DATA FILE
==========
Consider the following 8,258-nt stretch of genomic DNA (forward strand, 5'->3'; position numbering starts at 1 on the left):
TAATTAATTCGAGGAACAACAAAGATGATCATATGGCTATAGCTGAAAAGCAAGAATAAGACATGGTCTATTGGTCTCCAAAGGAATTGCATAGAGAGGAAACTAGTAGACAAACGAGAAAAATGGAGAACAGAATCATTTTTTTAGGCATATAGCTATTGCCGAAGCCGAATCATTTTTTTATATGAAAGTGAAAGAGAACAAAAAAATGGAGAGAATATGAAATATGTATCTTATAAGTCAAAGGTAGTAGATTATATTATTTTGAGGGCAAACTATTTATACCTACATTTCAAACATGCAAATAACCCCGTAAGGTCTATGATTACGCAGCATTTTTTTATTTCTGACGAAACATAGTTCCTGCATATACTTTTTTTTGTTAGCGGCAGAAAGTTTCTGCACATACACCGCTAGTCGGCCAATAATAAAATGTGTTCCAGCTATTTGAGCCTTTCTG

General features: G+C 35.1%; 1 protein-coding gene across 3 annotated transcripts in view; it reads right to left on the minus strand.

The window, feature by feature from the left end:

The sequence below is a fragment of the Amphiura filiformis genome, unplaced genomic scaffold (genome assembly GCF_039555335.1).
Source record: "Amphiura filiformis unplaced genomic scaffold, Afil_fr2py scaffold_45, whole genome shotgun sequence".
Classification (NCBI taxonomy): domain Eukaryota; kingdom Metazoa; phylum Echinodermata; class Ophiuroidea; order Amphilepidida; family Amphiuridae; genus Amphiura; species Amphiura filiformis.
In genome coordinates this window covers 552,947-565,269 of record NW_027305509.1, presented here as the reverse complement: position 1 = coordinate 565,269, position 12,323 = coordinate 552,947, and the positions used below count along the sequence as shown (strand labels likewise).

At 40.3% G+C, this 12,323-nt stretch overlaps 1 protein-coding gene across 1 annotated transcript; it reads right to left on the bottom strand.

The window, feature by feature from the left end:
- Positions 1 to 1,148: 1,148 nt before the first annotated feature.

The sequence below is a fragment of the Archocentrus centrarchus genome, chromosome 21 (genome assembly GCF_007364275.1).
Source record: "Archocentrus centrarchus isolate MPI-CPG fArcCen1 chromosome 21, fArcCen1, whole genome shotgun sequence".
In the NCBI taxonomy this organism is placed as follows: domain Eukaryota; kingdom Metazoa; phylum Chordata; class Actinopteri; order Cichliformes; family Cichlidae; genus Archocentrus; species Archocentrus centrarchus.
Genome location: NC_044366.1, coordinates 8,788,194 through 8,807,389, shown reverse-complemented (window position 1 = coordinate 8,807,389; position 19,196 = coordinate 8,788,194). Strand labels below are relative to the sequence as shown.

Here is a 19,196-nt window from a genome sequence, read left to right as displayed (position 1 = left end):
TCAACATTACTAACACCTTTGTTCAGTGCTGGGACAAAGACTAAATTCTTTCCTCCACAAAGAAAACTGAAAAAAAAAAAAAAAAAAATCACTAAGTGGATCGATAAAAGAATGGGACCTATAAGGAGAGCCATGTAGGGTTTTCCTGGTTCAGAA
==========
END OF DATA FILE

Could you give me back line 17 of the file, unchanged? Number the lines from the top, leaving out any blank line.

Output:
TCAACATTACTAACACCTTTGTTCAGTGCTGGGACAAAGACTAAATTCTTTCCTCCACAAAGAAAACTGAAAAAAAAAAAAAAAAAAATCACTAAGTGGATCGATAAAAGAATGGGACCTATAAGGAGAGCCATGTAGGGTTTTCCTGGTTCAGAA